Enos was soon fashioning his own heroes and trying to write in the manner of Spillane and Dent, creating fast, descriptive action scenes, endless adventures, and larger than life heroes. Everything he had learned in life and read eventually gave birth to Rick Steele, a hard-living Korean War veteran turned test pilot who can’t seem to avoid adventures. He is aided by his loyal war buddy, Joey Campbell; his love interest, the very capable Dr. Kate Gallagher; and Kate’s polyglot assistant, Thelma McCally. A character in the mold of Doc Savage and other pulp heroes, Steele also possesses the same fears, qualities, and foibles we all face in our lives.

Dick Enos gets our 2014 New Fictioneers readings started on Friday, August 8th, at 1:30 PM. He’ll be sharing excerpts from Killer Kowboys from Space,Vengeance of the Wolf, Lost City of Azgara, The Yesterday Men, and the forthcoming Rick Steele adventure, The Monster of Chinatown.

For those attending our New Fictioneers readings on Friday afternoon, we’ll be offering a chance to win a fabulous door prize donated to PulpFest by Radio Archives–an audio-book edition of Will Murray’s Doc Savage adventure, The Frightened Fish, read by Michael McConnohie.

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Mar 142014
 

Skull Island CoverIt’s called new pulp–stories by modern writers who recreate the style of fiction that appeared in the pulp magazines of yore. Back then, the authors who labored for the rough paper industry liked to call themselves scribes, word-slingers, penny-a-worders, and, perhaps the most favored term of all, fictioneers. Join PulpFest as we celebrate today’s fictioneers—the authors writing the new pulp fiction.

If you’re a writer who has been inspired by the work of yarn-spinners such as Lester Dent, Robert E. Howard, Edmond Hamilton, H. Bedford-Jones, Norvell Page, Frederick Faust, and countless others who churned out commercial fiction for the pulp market, PulpFest is looking for you! Every year since 2009, we’ve featured readings by some of the best writers of today’s pulp fictionRon Fortier, Will Murray, Duanne Spurlock, Win Scott Eckert, William Patrick Maynard, and many others have read excerpts from their work, showcasing a wide range of exciting new fiction. Afterward, they’ve talked with their audiences, answering questions, fielding comments, discussing works-in-progress, and selling their books. Both our writers and their audiences have loved these sessions.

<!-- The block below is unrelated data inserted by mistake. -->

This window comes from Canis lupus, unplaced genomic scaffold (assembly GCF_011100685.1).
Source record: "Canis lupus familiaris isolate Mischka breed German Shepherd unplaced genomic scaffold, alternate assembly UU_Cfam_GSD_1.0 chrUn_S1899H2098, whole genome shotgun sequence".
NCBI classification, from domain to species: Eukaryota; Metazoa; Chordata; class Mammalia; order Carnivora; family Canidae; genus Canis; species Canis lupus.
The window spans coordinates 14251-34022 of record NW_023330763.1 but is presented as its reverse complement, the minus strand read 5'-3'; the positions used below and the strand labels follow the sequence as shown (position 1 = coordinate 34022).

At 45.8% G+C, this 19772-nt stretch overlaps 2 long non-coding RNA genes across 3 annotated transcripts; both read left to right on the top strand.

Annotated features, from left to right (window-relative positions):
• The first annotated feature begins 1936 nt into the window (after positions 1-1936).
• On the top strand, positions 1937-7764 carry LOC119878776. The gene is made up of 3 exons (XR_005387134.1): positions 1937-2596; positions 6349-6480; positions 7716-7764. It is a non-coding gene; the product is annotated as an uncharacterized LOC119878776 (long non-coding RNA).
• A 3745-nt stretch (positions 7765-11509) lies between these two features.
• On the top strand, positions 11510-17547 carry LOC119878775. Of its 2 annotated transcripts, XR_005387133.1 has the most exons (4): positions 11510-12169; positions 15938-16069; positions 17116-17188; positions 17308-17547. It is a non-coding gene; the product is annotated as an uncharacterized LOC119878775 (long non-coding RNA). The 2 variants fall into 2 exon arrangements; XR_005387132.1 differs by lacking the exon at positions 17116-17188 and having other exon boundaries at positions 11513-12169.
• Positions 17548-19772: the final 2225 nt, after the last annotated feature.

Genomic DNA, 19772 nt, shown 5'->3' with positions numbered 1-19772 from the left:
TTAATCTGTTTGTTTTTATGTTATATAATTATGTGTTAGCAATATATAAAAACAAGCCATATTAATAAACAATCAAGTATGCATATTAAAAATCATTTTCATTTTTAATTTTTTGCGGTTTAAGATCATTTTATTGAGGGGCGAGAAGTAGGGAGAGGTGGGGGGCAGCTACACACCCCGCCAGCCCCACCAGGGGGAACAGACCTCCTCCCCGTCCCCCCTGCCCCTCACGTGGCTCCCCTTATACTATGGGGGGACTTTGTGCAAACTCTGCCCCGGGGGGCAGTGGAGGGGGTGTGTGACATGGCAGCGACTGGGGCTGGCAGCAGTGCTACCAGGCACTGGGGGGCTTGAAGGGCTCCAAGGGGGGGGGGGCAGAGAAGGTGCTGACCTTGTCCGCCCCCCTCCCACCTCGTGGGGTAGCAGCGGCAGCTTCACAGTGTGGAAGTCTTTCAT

We call these hour-long events our “New Fictioneers” readings and we’re hoping to have some great ones for you at PulpFest 2014. As we have for the last five years, PulpFest is looking for writers for its New Fictioneers program, scheduled for Friday, August 8th, and Saturday, August 9th. If you’re a writer of new pulp fiction who would like to participate in this year’s festivities, please send an email to Mike Chomko at mike@pulpfest.com to let him know that you’d like to join us as one of our celebrated New Fictioneers.